Florida is one giant strip mall in many respects and you never have to go more than 2 miles in any direction to find a Panera Bread. It’s also oddly like God’s waiting room, full of old people on their last leg. Surprisingly, it also has some outstanding natural areas that are truly wild, even in urban areas. Exhibit A: Orlando. Nothing is worse than Orlando. Tons of tourists spending their last dollar to entertain their hopeful children whose fantasies will be crashed on the shores of reality. (Note: my parents never took me to Disney World, so I am still bitter about this). Endless shopping malls and outlets where you can buy crap you never knew existed or that anyone would ever want. Concrete, traffic, noise and people everywhere. It’s loud and there’s no headset in the world that can drown out the incessant hum of tourist noise. All this is to say I was shocked by Wekiwa Springs.
The main pool of Wekiwa Springs.
Wekiwa Springs State Park is located smack in the middle of Apopka, Florida, a northern suburb of Orlando. On hot days, the spring fed pool is packed with screaming children splashing everywhere. We arrived on a Tuesday and stared at what seemed at first to be our worst nightmare come true. We hate crowds and we hate noise and there was a lot of both on display. I had heard of the fabled clear waters of Wekiwa Springs which hook up to St. John’s River and I had always wanted to kayak the area. On arrival, we parked in an asphalt parking lot and looked down on this pool which the State of Florida has thoughtfully rocked in around the sides. The manicured feel to the main attraction did not engender much hope in me that this was going to be something I wanted to do after all the hype. There is nothing natural about this pool. It’s nature that’s been made safe for the masses. It is of course, beautiful. The water is crystal clear and the scenery is drop dead gorgeous.
The water is really this clear.
As luck would have it, the launch for kayaking the river is at the bottom of about a 1/4 mile fairly steep trail. There is zero car access so this means kayaks and gear have to be carried down and what goes down, must come back up later. The State of Florida has a park concession here that rents cheap kayaks, canoes and these ridiculous “exercise” boats you pedal and sit up in. It didn’t seem to be very expensive for those so inclined, and I confess part of me wanted to just rent gear rather than haul it down and back up. This is because I am a whining sissy.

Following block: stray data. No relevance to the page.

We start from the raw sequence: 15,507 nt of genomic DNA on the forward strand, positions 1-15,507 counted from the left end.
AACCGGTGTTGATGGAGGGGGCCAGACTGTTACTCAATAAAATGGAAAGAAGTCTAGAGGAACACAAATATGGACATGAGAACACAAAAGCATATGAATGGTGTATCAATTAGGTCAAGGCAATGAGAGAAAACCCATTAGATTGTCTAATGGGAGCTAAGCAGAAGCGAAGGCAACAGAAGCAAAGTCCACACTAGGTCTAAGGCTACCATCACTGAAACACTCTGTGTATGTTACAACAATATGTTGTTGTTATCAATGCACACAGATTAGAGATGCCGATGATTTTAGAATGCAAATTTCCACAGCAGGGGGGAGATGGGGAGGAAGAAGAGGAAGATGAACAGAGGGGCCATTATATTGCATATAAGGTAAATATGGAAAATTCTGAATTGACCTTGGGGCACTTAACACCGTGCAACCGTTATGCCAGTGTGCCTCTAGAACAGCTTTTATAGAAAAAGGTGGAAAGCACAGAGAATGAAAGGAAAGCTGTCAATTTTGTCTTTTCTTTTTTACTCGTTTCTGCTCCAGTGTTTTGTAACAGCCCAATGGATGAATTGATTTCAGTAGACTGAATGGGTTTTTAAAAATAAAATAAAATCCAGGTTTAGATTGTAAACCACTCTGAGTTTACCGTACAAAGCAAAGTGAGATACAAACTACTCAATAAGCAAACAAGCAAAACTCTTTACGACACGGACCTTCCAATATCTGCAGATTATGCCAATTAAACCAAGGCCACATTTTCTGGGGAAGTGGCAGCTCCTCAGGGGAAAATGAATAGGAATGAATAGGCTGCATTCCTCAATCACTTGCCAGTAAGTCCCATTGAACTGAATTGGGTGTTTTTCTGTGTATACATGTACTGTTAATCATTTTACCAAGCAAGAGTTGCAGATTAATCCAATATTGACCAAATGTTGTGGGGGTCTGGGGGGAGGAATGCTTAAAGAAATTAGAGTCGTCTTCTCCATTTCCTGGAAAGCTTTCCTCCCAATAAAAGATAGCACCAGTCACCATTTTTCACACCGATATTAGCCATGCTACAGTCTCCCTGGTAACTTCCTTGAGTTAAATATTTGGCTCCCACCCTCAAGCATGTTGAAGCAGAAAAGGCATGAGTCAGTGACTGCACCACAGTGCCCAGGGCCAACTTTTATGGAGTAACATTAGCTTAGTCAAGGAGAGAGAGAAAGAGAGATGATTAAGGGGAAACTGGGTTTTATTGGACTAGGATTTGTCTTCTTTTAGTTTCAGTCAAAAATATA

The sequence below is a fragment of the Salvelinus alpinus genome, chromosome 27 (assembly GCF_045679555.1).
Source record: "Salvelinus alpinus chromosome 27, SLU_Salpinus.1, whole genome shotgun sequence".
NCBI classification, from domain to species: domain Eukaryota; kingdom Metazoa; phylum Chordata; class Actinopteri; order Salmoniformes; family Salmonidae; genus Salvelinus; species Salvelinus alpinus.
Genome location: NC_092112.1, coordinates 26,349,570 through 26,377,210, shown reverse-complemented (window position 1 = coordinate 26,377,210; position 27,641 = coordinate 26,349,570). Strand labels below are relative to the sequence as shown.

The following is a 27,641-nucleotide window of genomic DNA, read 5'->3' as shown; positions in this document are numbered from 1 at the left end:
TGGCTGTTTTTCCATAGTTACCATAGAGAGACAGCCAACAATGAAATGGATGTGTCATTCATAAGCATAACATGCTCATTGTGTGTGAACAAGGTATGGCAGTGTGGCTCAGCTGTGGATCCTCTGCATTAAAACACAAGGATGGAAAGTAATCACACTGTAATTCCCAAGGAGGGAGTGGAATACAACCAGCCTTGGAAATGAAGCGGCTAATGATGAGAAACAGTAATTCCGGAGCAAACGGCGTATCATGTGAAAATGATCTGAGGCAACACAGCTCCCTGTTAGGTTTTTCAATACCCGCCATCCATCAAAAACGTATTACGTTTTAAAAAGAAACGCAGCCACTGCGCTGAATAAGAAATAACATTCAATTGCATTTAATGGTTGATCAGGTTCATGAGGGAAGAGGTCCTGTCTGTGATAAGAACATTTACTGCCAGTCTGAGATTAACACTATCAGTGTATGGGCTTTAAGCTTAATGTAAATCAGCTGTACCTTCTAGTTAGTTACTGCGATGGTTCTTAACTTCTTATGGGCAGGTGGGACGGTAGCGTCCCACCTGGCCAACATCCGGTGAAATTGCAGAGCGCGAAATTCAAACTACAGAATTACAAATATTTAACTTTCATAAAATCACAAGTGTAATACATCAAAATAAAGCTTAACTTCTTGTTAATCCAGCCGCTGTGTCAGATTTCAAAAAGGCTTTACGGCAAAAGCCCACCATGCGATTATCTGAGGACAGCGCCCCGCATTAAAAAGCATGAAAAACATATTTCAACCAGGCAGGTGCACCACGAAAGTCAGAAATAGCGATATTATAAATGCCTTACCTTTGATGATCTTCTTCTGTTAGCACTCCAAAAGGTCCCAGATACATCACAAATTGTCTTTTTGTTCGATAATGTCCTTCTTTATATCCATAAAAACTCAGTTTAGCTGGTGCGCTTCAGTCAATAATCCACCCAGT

The majority of people who hit the river stick pretty close to the launch area. About a mile down the river is a commercial marina/bar just outside the park boundaries where drunk college students lay in the sun and occasionally, launch boats to go into the park to annoy older, more sober people. Once you get past this, it’s pretty quiet and you won’t see much except a lot of wildlife in the form of birds, fish, turtles, and the occasional alligator. The current is moderately strong going down the river which makes the paddle seem much easier than it will be on return. The water is very clear. You will see tons of dead trees in the water which I hope were left there to capsize drunken morons who high center their canoes on them. It pays to paddle in the middle of the river to avoid all the deadfall in the water, but you will have to work hard to avoid the incompetent masses paddling out of control.
Taking a left about 2/3 of mile down stream will take you to the Rock Springs Run, which is an 8-mile, narrow, winding and fast-flowing, spring-fed stream with amazing scenery. It is very frequently impassable after 2 -3 miles upriver as the water is very, very shallow. The current is strong and you will be fighting to go upstream against it. On the plus side, you will make record time on the return. Most of the crowds will disappear after a quarter-mile in and if you are quiet, you will see amazing amounts of wildlife.
Rock Springs Run in Wekiwa Springs State Park
This is the very best part of the park. Because I am lazy and wanted to turn around 1 1/2 miles in (paddling against the current is hard, kids), I sent Troy onward and told him I would meet him at the launch. Three minutes later, I got the absolute thrill of a lifetime. Because the current was strong, I was able to practically just rudder to get back without paddling and I was making no noise. With no one near and the only sound being the water and birds calling, I rounded a bend and came face to face with a beautiful cinnamon bear who was at the water’s edge. The moment was surreal and I paddled back to keep myself stationary in the water which was no more than 12 inches deep. We sat there, the bear and I, five feet apart for five minutes or so, just watching each other. He was curious, but wary and I was mesmerized. Finally, something startled him and he ambled off into the forest and I watched the sun sparkle on his wet fur. Naturally, the moment was rapidly ruined by drunken frat boys who saw him heading into the forest, but I got my golden moment with just me and the bear and it was fucking awesome. Suck it Disney World. You can’t compete with a bear.
Troy went on to this campsite on Rock Springs run about 2 miles upriver. Sadly, he had the camera when I had my magic bear moment. It's lovely, but it's no cinnamon bear picture.
Also, just because it amuses me, I snapped this quick shot of an actual douche canoe on the river. Seriously, the people in the canoe were BOTH on their cell phones.
Hang up your fucking cell phone. I did not come out here to say "Can you hear me, now? Good."